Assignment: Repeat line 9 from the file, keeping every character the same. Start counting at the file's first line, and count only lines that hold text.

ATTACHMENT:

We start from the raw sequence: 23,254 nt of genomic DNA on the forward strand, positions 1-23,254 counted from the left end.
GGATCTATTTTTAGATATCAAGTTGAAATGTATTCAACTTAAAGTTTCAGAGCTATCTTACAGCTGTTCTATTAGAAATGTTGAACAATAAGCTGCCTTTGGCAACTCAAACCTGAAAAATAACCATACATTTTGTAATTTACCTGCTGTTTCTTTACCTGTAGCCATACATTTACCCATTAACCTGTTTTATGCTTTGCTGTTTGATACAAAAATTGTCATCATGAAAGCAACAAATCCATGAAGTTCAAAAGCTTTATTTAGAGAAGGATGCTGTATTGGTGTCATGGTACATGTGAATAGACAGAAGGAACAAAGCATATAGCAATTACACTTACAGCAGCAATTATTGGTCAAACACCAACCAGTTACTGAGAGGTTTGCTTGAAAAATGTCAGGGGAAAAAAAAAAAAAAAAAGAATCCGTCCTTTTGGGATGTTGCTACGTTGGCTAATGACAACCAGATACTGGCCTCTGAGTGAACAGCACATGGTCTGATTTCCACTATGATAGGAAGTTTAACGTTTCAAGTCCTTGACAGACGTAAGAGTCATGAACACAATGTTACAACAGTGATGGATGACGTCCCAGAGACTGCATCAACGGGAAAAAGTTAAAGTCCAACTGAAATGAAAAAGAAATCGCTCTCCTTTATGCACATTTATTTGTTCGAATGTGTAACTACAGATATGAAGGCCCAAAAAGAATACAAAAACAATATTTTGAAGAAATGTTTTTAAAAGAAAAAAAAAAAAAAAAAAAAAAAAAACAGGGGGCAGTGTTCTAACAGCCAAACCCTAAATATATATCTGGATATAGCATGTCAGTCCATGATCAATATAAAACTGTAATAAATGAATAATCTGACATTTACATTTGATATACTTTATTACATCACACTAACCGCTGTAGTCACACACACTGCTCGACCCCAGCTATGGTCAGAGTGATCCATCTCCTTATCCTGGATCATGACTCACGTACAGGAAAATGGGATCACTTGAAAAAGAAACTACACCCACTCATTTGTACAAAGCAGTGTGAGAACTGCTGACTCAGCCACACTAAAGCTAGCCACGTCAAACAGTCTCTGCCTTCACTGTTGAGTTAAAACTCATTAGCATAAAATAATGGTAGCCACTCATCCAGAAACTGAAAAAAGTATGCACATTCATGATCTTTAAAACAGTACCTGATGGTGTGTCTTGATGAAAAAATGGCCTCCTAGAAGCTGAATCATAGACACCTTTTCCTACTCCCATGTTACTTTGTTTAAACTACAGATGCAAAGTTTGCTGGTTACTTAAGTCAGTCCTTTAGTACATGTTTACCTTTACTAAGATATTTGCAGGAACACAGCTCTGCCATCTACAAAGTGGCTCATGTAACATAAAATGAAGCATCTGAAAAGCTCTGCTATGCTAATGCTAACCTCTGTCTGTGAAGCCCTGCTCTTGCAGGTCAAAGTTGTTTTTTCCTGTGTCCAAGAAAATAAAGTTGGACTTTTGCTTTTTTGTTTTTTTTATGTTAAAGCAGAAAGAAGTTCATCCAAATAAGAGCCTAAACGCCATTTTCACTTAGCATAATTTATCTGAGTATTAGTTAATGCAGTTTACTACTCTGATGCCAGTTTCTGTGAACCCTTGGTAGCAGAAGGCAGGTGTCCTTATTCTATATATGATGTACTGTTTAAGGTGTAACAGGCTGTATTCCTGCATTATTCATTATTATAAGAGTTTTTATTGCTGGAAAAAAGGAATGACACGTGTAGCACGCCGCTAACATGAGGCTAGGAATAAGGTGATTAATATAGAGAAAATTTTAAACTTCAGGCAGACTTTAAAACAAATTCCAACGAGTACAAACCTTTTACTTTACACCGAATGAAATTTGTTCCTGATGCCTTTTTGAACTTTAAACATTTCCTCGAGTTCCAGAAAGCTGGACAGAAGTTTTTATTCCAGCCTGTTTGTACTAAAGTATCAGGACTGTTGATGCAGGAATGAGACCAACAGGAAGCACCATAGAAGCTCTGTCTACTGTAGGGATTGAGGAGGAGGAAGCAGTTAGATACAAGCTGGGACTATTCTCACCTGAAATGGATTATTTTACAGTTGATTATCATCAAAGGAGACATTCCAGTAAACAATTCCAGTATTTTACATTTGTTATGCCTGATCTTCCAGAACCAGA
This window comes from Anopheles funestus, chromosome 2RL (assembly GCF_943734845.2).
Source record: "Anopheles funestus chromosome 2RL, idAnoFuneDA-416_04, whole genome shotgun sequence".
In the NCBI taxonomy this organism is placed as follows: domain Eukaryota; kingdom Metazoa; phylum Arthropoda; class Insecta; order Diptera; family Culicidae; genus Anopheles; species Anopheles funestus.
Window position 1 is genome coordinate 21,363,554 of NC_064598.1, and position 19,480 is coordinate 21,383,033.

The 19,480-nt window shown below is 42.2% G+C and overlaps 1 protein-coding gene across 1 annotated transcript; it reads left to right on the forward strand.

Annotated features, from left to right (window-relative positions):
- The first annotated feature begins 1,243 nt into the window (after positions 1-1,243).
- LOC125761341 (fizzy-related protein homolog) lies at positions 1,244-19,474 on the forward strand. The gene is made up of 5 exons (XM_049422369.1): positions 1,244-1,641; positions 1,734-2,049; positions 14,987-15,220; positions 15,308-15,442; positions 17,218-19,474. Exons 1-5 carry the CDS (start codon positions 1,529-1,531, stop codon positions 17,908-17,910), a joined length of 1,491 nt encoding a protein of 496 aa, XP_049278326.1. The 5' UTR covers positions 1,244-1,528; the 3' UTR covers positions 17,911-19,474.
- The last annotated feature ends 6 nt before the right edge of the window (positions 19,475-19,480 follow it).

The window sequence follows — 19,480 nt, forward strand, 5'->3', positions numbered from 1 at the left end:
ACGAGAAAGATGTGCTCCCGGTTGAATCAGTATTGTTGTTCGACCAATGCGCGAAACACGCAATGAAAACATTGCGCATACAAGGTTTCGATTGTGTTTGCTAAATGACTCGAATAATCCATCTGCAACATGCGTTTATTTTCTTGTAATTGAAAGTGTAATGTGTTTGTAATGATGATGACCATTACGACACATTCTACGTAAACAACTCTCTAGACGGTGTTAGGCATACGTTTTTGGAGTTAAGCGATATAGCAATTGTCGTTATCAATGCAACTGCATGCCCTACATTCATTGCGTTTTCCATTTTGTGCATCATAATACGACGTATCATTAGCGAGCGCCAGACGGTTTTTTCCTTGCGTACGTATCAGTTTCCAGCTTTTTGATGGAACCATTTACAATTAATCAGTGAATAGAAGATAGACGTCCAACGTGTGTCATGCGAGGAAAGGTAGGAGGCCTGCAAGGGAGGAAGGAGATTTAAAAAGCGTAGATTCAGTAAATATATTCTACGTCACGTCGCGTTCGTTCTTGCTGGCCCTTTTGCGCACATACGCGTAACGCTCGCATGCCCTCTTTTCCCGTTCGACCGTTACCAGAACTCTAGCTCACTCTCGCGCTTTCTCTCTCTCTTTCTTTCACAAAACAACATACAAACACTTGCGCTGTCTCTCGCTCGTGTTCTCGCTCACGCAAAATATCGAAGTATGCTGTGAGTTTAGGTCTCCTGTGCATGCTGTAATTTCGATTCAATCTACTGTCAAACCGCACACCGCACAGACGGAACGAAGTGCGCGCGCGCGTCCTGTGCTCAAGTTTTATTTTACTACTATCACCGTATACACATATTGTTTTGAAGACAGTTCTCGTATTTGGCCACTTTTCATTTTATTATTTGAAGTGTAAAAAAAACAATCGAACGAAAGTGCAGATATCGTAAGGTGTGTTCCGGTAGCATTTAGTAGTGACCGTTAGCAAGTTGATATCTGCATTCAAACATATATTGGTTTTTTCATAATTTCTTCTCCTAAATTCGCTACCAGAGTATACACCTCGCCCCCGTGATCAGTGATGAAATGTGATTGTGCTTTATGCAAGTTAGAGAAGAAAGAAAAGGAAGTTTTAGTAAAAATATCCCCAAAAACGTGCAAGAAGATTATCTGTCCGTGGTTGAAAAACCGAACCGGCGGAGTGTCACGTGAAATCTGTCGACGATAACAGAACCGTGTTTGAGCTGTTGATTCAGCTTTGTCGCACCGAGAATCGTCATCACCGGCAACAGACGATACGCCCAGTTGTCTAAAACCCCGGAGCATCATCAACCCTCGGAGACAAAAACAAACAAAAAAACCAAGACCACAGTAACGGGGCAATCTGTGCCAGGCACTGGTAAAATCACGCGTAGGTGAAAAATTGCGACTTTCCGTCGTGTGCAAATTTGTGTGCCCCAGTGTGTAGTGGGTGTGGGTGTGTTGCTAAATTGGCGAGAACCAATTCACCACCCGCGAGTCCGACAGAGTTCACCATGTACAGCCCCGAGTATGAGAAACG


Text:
- The first annotated feature begins 1,243 nt into the window (after positions 1-1,243).